Tuesday, 9 June 2009
Freedom of the Town of Echt, Holland
The pipes and drums of RAF Bruggen entertaining the citizens of Echt in Holland, August 1955. I took a couple of photos using an elderly camera; black and white were the only colours available then!
Why did the Mayor of Echt offer the "freedom of the town" to all the lads at RAF Bruggen, across the border in Germany? Well, according to the Mayor it was a sort of "Thank you" for not causing any damage to the town during WW2. Whether this was by luck or otherwise, he said that not one brick had been damaged by any of our bombing raids and for that everybody was eternally grateful.
We were given a very friendly reception by the townsfolk plus a free drink and other small gestures. It was a beautifully sunny day and it ended all too quickly.
Many of the Dutch people put the UK people to shame in that so many of them can speak English so well. I was so surprised that it was seldom necessary to use a phrase book when speaking to somebody in Holland. If they didn't speak English there was always somebody nearby or with them who spoke it perfectly, often with better diction and grammar than many Englishmen. They were always so polite too! A generally nice bunch of people, and no mistake.
Back at camp I was ordered to learn to drive! This happened almost as soon as I arrived at Bruggen and apparently it was required that all personnel should be able to drive. We were technically "on active service", even though the war had been over for some 10 years. The "cold war" with Russia was still a major factor and Berlin was carved in half, with the Russians ruling one side of the wall separating east and west Berlin.
I was introduced to my L-driver vehicle: a 3-ton German "Magirus" lorry. I thought I would be learning in a car! But no, a lorry was to be my initiation to the skills of driving.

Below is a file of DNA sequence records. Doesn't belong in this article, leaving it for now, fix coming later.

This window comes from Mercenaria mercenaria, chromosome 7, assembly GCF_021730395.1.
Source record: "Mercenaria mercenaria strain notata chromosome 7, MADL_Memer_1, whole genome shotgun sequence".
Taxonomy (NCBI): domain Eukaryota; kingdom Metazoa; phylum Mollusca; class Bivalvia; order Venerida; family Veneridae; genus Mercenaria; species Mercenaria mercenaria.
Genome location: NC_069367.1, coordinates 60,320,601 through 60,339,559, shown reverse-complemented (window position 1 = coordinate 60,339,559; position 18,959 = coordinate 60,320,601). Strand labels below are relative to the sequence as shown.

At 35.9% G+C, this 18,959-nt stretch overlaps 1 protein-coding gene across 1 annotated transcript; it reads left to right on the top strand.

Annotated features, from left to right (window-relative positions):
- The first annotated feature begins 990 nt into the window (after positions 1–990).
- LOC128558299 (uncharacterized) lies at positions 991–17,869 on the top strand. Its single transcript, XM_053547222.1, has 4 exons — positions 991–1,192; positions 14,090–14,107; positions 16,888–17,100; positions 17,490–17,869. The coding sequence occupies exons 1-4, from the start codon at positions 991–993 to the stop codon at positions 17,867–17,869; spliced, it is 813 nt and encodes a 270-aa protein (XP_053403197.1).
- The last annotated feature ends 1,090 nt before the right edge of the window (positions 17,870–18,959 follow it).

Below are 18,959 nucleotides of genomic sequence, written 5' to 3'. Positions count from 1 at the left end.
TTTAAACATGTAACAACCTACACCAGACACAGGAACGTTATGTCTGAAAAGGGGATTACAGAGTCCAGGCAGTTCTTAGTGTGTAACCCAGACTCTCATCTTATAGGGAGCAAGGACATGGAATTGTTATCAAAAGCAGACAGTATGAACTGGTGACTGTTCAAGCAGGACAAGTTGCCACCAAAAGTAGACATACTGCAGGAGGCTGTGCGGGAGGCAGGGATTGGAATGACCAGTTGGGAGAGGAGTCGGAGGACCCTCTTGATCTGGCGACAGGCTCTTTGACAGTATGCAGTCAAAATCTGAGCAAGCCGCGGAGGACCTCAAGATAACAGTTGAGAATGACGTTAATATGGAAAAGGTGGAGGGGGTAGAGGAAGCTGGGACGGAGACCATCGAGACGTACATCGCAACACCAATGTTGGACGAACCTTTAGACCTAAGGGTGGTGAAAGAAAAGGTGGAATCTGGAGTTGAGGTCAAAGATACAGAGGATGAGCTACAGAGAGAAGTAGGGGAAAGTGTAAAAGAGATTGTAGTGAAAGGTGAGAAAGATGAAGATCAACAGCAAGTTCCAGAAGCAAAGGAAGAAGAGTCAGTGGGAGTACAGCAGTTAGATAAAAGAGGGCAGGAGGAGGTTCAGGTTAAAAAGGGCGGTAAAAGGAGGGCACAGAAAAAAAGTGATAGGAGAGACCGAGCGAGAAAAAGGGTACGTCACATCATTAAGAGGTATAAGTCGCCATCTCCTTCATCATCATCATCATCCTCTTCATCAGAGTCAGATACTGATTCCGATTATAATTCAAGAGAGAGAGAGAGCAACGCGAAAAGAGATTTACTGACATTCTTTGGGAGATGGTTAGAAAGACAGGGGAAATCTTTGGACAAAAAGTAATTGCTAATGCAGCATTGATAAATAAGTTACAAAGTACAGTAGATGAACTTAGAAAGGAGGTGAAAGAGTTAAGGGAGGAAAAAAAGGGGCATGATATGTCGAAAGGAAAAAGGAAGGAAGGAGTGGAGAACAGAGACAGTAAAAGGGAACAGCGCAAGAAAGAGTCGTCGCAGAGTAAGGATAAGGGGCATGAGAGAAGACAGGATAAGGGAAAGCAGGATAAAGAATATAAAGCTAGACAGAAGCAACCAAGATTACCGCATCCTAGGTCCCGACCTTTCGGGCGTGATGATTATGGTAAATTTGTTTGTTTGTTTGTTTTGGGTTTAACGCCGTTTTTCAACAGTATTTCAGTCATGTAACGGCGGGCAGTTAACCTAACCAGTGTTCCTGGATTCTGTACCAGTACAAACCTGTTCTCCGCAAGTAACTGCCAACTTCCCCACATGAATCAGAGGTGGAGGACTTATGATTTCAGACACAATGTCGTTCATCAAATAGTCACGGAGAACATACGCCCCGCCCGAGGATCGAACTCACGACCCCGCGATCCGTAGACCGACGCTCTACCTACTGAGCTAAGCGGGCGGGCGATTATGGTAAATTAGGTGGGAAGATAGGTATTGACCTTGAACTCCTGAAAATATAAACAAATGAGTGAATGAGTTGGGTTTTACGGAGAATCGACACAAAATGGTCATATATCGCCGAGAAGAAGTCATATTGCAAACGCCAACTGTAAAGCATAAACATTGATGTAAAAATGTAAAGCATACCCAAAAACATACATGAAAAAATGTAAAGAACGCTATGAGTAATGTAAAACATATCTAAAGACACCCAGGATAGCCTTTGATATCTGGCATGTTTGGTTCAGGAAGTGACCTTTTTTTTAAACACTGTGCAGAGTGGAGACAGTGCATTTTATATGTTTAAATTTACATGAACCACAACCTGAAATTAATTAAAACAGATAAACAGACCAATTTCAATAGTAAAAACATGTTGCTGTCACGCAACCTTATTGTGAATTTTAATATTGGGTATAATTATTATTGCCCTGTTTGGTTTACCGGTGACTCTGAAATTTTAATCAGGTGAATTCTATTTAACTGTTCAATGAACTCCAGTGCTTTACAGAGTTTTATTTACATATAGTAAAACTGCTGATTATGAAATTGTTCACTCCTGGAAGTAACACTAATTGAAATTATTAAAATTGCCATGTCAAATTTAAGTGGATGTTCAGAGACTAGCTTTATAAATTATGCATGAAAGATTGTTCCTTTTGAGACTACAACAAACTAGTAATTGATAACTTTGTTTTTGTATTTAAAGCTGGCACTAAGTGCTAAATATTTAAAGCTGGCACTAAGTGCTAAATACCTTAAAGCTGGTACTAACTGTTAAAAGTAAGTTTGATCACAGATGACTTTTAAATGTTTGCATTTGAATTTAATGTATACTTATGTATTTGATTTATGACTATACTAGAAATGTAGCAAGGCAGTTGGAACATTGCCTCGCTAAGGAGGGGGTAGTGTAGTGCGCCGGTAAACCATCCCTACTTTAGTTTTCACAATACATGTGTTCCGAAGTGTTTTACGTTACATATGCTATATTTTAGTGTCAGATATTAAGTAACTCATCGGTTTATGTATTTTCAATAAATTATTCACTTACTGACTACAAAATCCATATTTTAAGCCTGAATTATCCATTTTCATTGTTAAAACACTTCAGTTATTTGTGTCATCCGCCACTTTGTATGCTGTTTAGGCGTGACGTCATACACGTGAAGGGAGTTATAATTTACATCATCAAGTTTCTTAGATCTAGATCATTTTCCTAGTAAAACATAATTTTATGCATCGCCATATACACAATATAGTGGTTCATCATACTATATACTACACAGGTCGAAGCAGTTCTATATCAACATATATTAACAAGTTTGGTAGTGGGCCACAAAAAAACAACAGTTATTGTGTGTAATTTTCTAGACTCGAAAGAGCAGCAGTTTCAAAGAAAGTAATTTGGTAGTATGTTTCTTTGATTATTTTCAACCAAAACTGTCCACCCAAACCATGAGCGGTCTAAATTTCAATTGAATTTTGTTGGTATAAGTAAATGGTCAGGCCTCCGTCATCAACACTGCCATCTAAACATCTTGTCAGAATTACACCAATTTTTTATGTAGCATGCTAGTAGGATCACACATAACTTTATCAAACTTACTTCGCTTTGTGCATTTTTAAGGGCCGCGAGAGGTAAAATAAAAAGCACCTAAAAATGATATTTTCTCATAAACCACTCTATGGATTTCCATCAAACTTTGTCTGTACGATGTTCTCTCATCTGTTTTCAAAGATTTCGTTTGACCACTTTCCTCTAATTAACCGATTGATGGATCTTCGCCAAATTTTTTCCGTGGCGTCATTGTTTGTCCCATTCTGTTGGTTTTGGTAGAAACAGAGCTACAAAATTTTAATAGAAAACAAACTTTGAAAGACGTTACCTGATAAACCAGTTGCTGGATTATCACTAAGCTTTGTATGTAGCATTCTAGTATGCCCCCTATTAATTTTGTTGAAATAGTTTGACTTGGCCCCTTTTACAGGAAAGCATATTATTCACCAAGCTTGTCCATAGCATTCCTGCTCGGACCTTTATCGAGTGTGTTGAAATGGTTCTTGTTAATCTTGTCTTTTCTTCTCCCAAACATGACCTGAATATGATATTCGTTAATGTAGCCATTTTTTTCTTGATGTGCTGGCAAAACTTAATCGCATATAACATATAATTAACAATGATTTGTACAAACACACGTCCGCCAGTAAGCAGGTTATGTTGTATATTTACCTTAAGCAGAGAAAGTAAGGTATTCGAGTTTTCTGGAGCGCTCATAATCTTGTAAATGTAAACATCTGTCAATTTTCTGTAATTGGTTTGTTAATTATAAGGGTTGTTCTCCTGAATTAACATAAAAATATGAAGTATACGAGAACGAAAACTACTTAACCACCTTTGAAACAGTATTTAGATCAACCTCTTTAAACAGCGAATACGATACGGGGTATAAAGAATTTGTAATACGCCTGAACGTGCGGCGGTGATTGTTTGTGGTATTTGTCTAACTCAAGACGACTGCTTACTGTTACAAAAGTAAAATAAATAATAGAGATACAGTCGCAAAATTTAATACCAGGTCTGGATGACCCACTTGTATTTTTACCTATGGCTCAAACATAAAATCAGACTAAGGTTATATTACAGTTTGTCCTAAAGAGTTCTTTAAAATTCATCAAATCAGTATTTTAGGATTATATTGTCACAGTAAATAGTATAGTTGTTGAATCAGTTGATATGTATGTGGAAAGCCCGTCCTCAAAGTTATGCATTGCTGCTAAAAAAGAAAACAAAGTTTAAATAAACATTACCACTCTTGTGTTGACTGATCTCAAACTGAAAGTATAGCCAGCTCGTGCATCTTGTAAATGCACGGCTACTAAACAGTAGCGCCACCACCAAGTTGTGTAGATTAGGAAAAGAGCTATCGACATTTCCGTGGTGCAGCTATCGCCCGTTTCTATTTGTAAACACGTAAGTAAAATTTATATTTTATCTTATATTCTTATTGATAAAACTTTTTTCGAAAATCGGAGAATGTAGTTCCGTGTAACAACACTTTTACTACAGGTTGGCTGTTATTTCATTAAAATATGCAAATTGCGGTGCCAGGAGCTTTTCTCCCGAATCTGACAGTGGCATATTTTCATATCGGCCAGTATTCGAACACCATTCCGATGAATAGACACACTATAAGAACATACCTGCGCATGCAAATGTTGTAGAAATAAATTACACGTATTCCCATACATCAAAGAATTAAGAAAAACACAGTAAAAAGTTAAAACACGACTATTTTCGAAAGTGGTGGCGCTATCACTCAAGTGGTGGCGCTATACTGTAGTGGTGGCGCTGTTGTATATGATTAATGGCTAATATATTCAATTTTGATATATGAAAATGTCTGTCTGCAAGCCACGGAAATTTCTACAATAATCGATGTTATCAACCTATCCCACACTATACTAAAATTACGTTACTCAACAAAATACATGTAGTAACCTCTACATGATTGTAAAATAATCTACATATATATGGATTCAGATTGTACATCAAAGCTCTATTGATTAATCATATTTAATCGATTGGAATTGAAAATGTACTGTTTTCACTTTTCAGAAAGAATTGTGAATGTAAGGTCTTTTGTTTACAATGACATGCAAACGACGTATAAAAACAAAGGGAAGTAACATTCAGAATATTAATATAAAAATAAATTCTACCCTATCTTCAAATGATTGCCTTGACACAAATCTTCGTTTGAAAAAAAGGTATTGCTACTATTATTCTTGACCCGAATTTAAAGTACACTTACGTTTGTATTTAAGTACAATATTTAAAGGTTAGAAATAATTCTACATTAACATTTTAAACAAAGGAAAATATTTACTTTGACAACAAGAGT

Fortunately there was plenty of space on camp roads to learn with little danger of causing any damage to any other road user. The airfield perimeter was also available too, and this was where you could put your foot down and get up some speed.
These lorries were not equipped with syncromesh gears in those days. It was necessary to "double de-clutch" when changing gear - meaning one had to depress the clutch to get out of a gear, release the clutch and then depress it again to get into the next required gear. During the first hour of my driving lesson there was quite a bit of grinding and swearing as I struggled with the long gear lever and clutch operation. It could be called the "gear crunch", similar to our current credit crunch.
Owing to the relaxed atmosphere on the open airfield roads I took only about four or five hours of lessons before I could reverse the lorry into a hangar, charge around the perimeter at some speed and generally manoeuvre this beast of a lorry without crashing it. I had "passed" my driving test and was issued with a RAF driving licence. Great stuff.
My next surprise was that I would now act as a driving instructor to the next airman who hadn't got a licence! From trainee to instructor in about 6 hours. I quite enjoyed doing this little job and my "pupil" learned as quickly and easily as I'd done.
What would you say your most enjoyable, tasty and memorable meal has been? Mine was when I had to take part in a convoy through part of Germany one Sunday. I don't know what the purpose of this convoy was other than it was a necessary training exercise. Anyway, the convoy comprised some twenty or so Magirus lorries, each manned by a driver and co-driver. We set off after breakfast and just drove off in one long column of lorries. We stopped after a couple of hours for a brew, a welcome half-pint mug of hot, strong tea dispensed from a large tea-urn in one of the lorries. Lovely jubbly.
After another two hours of driving through the countryside we all halted again, for lunch. And this is where I had my best meal ever: Irish stew, sploshed out of a large "oil drum" like vessel from the "cookhouse lorry" straight into my mess-tin!
It was really delicious; hot, meaty with the usual vegetables mixed in, plus a hunk of bread to mop up any remaining gravy. It probably tasted so nice because I was pretty hungry by then. A good appetite is the best sauce of all, and whoever created this superb meal deserved a medal.
I was now a substantive corporal but in September 1955 I was promoted to acting-sergeant. I had only a few months left of my three-year engagement and I've no idea how I managed to climb the ranks in so short a time. The RAF proved to be a great choice and I was so glad to have signed on for the extra year instead of just doing the National Service 2-year stint. One of the best choices of my young life.